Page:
Sharon Stewart, a military award winner, wonders why more nurses don’t join the Territorial Army.
Sharon Stewart is walking the wards again as matron at Euxton Hall in Chorley, Lancashire, after a four-and-a-half month tour of duty in Hellmand Province. There she nursed in Camp Bastion, the busiest emergency unit in the world. Although she loves her job at Euxton, she can’t wait to return to Afghanistan.
“I would go tomorrow if I could,” says Ms Stewart, who returned in January. “My children wouldn’t like it. But it’s what I think I was meant to do - to nurse people.”
She also worked in Basra, Iraq, in 2004 as part of the multinational task force.
She feels that nursing is a calling and had longed to join the profession since she was 10 years old and saw her grandmother in hospital.
“She had been sitting in a chair all day with a heavy blanket on her knees, and when she told me how uncomfortable she was, I vowed then I’d be a nurse and never let an old lady sit for that long with a heavy blanket on her knees that made them ache.”
After training at Blackpool Victoria, qualifying in 1990 and working in the hospital’s critical care and cardiac surgery units, she moved to Ramsay Healthcare Group after her father had been looked after by the company. It was in 1994, when she joined the Territorial Army as a military nurse, that her career took a dramatic turn. She now spends six weekends and two weeks a year training and touring with the TA, and goes on tour for three to six months every five years or so.
“Just imagine if a hospital completely changed its staff every three months. But in the TA, the people make it work. It’s a fantastic honour to lead that team,” she says.
“We did 12-hour shifts as a minimum - it could be 15 hours or more. One day, I went in at 7am and it was 1.30am the next day before I left.
“We saw UK and US soldiers, contractors, Afghan national police, the Afghan national army, local people including children caught up in what was going on and suspected insurgents.
“There are no such things as ‘typical’ injuries. You never know what’s coming in but we had fantastic resources to deal with anything. We saw a lot of single, double, triple and quadruple amputations, fragment injuries, burns, gunshot wounds. The hardest thing was seeing children caught up in it because it would remind you of your own children, especially over Christmas.”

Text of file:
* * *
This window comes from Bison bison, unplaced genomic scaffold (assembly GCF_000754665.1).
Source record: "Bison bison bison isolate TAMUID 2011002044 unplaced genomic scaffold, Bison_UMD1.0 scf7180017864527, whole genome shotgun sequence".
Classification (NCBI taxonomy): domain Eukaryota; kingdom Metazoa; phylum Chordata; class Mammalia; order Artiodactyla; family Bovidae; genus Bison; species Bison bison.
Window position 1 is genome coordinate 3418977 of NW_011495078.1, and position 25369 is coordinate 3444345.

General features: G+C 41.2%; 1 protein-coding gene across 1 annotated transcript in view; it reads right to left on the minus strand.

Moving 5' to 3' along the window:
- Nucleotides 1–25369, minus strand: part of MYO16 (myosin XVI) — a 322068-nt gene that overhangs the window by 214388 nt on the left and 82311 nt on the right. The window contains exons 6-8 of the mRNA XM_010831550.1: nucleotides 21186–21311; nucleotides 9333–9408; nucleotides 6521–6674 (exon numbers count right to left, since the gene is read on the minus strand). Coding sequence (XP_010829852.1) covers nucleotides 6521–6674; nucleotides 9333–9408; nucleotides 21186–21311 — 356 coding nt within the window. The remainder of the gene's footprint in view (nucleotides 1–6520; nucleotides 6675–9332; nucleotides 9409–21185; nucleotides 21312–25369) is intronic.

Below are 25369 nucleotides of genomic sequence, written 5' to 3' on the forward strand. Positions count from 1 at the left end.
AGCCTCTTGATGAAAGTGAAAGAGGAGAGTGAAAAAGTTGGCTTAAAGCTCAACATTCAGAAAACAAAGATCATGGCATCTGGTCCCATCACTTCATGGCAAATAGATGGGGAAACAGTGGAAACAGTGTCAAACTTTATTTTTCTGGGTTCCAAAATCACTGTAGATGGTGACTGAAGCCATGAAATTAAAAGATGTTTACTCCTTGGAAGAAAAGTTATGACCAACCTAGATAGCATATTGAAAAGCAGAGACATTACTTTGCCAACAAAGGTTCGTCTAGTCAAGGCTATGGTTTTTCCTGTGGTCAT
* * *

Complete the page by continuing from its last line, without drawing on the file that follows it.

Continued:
Her children aren’t the only ones who find it tough when she goes away. Her employer loses her for three months, although Ms Stewart says she has gained many skills.
“If nurses want to do this, they should approach their employer,” she says. “There are lots of benefits to going and, after all, women go off to have babies for longer than three months. I return with many transferable skills that I have learned in the field. Going out has taught me more compassion, and to understand real poverty too.”
During her most recent tour, she organised an audio patient information leaflet in Pashto.
“This was important because the Taliban was telling people we’d do nasty things to them. We had an interpreter with a nice, calm voice who could reassure them. They came in looking scared, and it was nice to see them visibly relax.
“I guess some of the most difficult people to treat ethically were suspected insurgents. But we weren’t there to judge, only to treat the sick and wounded, and we did this with utmost professionalism.”
During her last tour, she was promoted to lieutenant colonel, and for her communication work with the Afghan people and her TA work, Ms Stewart has just been named a Royal Red Cross Associate, an award for nurses who display extreme courage or devotion to the military.
Florence Nightingale was the first nurse to be awarded the medal but Ms Stewart baulks at the comparison.
“I am proud of the award but I still pinch myself about the things written about me. It’s not all about me - it’s the team,” she says. “I get a lot out of the TA and I don’t know why more nurses don’t do it. I don’t feel brave at all.”